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Typical Freight Factoring Terms You Should Know

How to Qualify for Freight Factoring

Reliable access to working capital is a critical necessity for any trucking company. The choice to start factoring freight bills to support operations and fuel growth is a sound business decision. The next important action is to select the right factoring company for your trucking business. Selecting the best factoring company for trucking should be managed much like hiring an employee – research the candidates, interview them and choose accordingly.

In order to have a complete understanding of how factoring works, it is very important to understand the basic terminology and the principle concepts of freight factoring. With this understanding you will be able to ask better questions and make an informed decision when choosing the best invoice factoring company for your trucking business.

For simplicity, it is best to first define the three main participants of a factoring arrangement. They are:

Factoring Company: A company that provides invoice factoring services. Also known as the factor.

Client: The trucking company who sells their invoices to a factoring company. Also known as the client company.

Customer: Also known as the debtor. A business that utilizes the services of the client and remits invoice payment to the client’s factoring company.

Freight Factoring Terminology

The following is a comprehensive list of typical freight factoring terms and definitions you should know when discussing and assessing a potential relationship with a factoring company. The list is organized alphabetically for easy reference:

Account Debtor: Also known as the customer – a company that purchases trucking services and remits payment of invoices that are factored by the trucking company.

Accounts Receivable (A/R): Outstanding money that is owed to the client by the client’s customers. This money is usually in the form of an invoice that is due to be paid in a certain period of time.

Accounts Receivable Factoring: Also known as A/R factoring, factoring or general factoring. Factoring designed specifically for trucking companies is referred to as freight factoring.

Advance: The amount of money that the factoring company advances to the client when they buy their invoice. The advance is usually a percentage of the gross invoice value and is advanced to the client soon after the invoice is purchased.

Advance Rate: The percentage of the invoice that will be advanced to the client.  This rate often varies between 70% and 95% of the gross invoice value.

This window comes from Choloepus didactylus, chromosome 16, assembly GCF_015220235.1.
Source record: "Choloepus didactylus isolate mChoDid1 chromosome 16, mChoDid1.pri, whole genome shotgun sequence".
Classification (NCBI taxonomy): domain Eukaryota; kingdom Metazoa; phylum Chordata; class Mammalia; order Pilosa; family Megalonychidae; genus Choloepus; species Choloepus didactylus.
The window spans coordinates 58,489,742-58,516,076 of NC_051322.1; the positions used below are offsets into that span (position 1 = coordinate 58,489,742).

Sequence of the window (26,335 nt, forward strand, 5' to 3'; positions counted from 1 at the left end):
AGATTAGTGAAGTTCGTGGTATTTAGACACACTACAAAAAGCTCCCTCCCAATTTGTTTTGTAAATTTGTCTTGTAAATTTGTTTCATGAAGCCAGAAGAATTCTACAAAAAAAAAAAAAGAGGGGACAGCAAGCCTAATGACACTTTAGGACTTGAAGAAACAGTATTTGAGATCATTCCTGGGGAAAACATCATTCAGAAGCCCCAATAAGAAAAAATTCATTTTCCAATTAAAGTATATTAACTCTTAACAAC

Bad Debt: Debt that is unlikely to be collected. Unpaid invoices (an example of bad debt) is often paid for out of the client’s reserve account and or sold to a collections agency.

Cash Advance: An amount of money advanced to the client before the load has been delivered.

Client: A trucking company who sells their invoices to a factoring company. Do not confuse this with term “customer.”

Closing Costs: Costs involved in becoming a factoring client. Some factoring companies have no closing costs. Other factoring companies charge the cost as a percentage of the total factoring line amount. The closing costs are also referred to as the setup costs.

Collections: Payments that the factor receives for invoices factored by the client.

Concentration: The maximum amount for which a factor will fund on a single customer in a client’s portfolio. This is often expressed as a percentage of the factoring volume for a given customer. Concentration is used as a risk management measure to ensure that a large majority of a client’s portfolio is not represented by a single customer.

Credit Limits: The factoring limit that is placed on each of a client’s customers by a factor. This is usually determined by their credit rating and possible concentration limits.

Credit Protection: A facility that covers the client against potential losses for unpaid invoices. Usually in the form of a credit insurance policy.

Credit Terms:  A commercial sale that allows the customer to pay a certain number of days after an invoice is submitted.

Current Account: The total amount of funds paid to a client including any charges at any given time.

Customer: A company that purchases products or services from the client and remits payment of invoices that are factored by the client. Also known as the account debtor.

Day Sales Outstanding (DSO): A calculation used by a company to estimate the average time it takes their customers to pay.

Dedicated Account Manager: A client’s main contact with a factoring company and the manager of a client’s factoring account. A dedicated account manager is used by a factoring company in order to build a relationship with the client to better understand their needs.

Disapproval: When the funding of an invoice is not approved.

Dispute: A situation where an invoice is not paid by the customer due to a problem with the service or invoice.

Factoring: A form of business funding where a company sells their invoices to an intermediary called a factoring company in order to finance their accounts receivable.